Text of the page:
Oblak and the madness of the goalkeepers

It usually happens this way: your team is first in the standings but its advantage is being reduced, which, almost always, is usually associated with a decrease in scoring efficiency. The match has a narrow favorable margin of a goal, which makes the responsibility of keeping zero in the goal essential to continue first and, above all, so that nerves do not spread to the entire ecosystem of your team, from your club.

And look where, with barely ten minutes to go, the referee whistles one of those penalties that define our football times, a VAR penalty.

Discussions, demands to rectify the decision (stranger things have been seen), all of your team with their hands on their heads regretting the situation and you, the goalkeeper, who see you there, thinking of not getting ahead of the line, in guessing, or remembering what your goalkeeping coach has told you about the opponent’s throwers, seeing a gesture from the shooter that gives you a minimal clue of where the shot is going to be directed, a burst passes through your mind and you wonder: What if I stay still in the center?

And there, just at that moment, comes the sentence of the goalkeeper specialist and that definitive statistic: “This goalkeeper has not been awarded a penalty for three years.”

Ten seconds later, Oblak flies to his right, finds the ball at mid-range, and the ball goes for a corner. Hugs from the rojiblancos, despair from the babazorros. And the statistics that will have to start over.

As you will understand, I felt very identified with the Slovenian goalkeeper, with his serene and sensible joy, with that same spirit with which he handles himself between the three sticks, deactivating dangers like someone who does nothing, knowing how to be, knowing how to command, knowing how to accept when he plays. And with that rattle that accompanies him that he does not know how to stop penalties. Don’t worry, Jan, we don’t know each other but I’d say I know that song as well as you do.

But goalkeepers have that ability to be decisive in key moments and in situations in which they seem absolutely beaten. Now it comes to my memory Ter Stegen in the semifinal of the Super Cup, or Keylor Navas in that last minute of the first half in the second leg of the Champions League, or Sandra Paños with that penalty stopped in the Champions quarter-finals and that It opened up the possibility of a more comfortable second leg for his team.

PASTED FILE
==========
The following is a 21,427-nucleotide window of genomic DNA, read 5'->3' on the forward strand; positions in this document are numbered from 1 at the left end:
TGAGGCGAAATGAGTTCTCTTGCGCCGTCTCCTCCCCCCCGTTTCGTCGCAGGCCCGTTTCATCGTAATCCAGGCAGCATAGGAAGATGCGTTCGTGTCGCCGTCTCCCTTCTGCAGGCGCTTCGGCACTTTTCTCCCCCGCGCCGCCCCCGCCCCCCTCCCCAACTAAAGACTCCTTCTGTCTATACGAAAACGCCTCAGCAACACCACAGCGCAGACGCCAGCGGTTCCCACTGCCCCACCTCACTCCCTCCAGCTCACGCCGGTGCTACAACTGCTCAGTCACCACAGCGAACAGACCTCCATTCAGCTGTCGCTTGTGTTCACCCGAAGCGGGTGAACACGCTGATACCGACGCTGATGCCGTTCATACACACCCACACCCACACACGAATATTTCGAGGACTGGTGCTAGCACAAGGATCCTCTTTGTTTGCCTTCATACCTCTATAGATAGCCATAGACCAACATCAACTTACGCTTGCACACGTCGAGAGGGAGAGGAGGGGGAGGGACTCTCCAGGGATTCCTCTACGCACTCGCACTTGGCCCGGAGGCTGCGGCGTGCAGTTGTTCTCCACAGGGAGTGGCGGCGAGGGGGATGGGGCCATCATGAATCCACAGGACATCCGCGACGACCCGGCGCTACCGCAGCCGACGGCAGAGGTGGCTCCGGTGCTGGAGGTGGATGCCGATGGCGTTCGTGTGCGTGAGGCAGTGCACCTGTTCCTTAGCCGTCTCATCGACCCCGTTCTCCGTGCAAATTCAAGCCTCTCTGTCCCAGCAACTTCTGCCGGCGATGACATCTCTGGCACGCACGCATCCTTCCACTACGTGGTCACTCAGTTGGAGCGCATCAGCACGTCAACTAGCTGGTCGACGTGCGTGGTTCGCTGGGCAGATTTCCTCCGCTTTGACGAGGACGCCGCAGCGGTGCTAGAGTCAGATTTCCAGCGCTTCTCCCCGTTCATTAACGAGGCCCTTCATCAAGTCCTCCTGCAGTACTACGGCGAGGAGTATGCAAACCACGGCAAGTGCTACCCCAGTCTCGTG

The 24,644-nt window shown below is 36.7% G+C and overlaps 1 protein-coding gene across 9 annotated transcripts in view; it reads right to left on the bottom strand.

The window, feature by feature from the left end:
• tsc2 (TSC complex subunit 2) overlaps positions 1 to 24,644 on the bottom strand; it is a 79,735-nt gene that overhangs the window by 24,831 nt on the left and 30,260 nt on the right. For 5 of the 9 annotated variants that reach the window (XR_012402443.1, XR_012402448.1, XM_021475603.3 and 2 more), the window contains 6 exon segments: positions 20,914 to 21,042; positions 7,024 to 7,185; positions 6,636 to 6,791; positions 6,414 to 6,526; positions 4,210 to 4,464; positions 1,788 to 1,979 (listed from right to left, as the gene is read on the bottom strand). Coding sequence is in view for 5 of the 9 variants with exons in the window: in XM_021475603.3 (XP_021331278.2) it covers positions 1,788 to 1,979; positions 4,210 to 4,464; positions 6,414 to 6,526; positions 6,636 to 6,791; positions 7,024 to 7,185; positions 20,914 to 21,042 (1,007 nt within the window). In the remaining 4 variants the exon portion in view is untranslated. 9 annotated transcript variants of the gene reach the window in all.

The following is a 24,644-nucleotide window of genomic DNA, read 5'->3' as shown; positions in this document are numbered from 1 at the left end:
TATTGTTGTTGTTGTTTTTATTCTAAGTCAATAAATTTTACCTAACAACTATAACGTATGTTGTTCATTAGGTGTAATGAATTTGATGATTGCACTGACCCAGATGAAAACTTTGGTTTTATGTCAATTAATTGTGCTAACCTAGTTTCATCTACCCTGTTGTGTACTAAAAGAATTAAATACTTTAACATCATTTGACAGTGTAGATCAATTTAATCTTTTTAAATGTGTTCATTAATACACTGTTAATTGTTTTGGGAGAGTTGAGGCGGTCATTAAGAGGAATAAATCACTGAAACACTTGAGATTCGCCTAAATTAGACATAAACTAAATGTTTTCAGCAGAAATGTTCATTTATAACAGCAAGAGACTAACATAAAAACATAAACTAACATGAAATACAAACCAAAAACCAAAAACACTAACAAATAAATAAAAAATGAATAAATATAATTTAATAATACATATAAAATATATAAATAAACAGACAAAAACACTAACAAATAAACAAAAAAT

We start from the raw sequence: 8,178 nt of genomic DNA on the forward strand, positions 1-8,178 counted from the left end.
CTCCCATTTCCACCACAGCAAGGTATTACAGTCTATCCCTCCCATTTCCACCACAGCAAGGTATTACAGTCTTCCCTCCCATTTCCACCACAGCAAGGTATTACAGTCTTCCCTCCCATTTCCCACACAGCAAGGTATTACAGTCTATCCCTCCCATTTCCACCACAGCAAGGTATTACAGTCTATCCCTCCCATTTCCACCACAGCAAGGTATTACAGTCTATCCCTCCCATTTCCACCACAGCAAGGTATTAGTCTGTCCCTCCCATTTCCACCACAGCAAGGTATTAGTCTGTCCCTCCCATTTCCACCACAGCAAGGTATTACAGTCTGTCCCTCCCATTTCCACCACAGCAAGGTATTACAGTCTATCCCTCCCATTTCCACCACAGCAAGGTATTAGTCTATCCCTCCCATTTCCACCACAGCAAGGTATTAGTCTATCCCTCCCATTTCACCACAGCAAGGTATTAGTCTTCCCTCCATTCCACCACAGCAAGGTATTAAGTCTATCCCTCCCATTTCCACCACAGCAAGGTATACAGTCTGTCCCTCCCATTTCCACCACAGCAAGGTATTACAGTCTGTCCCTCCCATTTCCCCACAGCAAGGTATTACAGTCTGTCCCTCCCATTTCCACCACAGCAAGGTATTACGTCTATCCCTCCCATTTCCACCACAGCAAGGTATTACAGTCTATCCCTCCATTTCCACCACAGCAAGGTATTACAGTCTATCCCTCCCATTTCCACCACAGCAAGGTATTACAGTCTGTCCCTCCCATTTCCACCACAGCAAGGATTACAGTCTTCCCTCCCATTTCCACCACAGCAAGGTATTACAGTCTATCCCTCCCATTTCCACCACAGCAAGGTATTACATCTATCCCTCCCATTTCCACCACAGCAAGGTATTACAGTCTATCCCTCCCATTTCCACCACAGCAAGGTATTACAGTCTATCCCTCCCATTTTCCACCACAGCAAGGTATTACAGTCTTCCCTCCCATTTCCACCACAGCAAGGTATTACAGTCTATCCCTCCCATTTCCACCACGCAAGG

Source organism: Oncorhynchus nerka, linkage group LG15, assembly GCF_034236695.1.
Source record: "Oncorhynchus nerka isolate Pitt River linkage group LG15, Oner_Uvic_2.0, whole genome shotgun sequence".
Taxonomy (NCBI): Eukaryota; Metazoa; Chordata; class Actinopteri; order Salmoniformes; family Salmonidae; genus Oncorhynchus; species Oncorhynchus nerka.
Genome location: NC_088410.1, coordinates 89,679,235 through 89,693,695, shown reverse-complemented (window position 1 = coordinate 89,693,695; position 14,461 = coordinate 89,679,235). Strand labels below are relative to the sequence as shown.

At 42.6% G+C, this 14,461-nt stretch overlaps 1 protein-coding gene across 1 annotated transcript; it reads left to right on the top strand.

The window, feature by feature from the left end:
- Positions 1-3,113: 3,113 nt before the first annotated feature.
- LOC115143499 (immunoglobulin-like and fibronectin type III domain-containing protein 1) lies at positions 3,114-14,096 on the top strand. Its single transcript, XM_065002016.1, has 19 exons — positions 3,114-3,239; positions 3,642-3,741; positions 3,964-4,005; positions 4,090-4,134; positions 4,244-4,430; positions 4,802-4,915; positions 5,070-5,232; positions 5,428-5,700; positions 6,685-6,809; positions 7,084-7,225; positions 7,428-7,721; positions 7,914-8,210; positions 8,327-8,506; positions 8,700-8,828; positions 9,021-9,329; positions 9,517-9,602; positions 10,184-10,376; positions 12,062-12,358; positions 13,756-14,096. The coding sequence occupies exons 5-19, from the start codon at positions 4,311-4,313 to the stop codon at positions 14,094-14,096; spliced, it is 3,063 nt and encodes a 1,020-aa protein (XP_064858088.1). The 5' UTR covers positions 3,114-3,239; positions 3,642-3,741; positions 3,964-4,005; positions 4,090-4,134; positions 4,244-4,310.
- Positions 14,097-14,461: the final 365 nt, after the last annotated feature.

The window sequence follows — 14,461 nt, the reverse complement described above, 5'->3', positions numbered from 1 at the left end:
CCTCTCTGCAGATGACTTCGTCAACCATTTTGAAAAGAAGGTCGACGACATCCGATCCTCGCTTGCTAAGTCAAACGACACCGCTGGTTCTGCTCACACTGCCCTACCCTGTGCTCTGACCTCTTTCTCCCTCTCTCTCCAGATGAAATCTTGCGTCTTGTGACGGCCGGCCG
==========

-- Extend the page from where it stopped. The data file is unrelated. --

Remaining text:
Of course, goalkeepers can play another type of role for which they are less prepared. I cannot explain what Dmitrovic, the good Eibar goalkeeper, had in his head when he crossed the field because his coach had appointed him as the specialist and he was about to confront Jan Oblak to try to open the scoring, but I imagine a mind that He tries to concentrate on the main thing, leaving aside even the spirits of his colleagues and Oblak’s surprise when he saw that the shooter was his colleague on the job. Oblak must have thought something like: “With the one that I take with penalties and now the goalkeeper marks me.” Well, at least something like that I thought when in the second game of the World Cup in France I saw Chilavert come up to take a free kick and that little devil who told me: “If on top of Nigeria, the opposing goalkeeper scores you a goal, turn it off and Let’s go”. The shot ended in the stands but the Nigerian thing was not fixed.

I get much more used to the idea of ​​when Dmitrovic himself saw his penalty stopped by Ledesma and had to rush back to cover his goal. Or Bono finding that free ball for his left leg, and a little mouse that was saying: “Secure it, secure it.”

And from there to madness there is only the distance of a good left foot.

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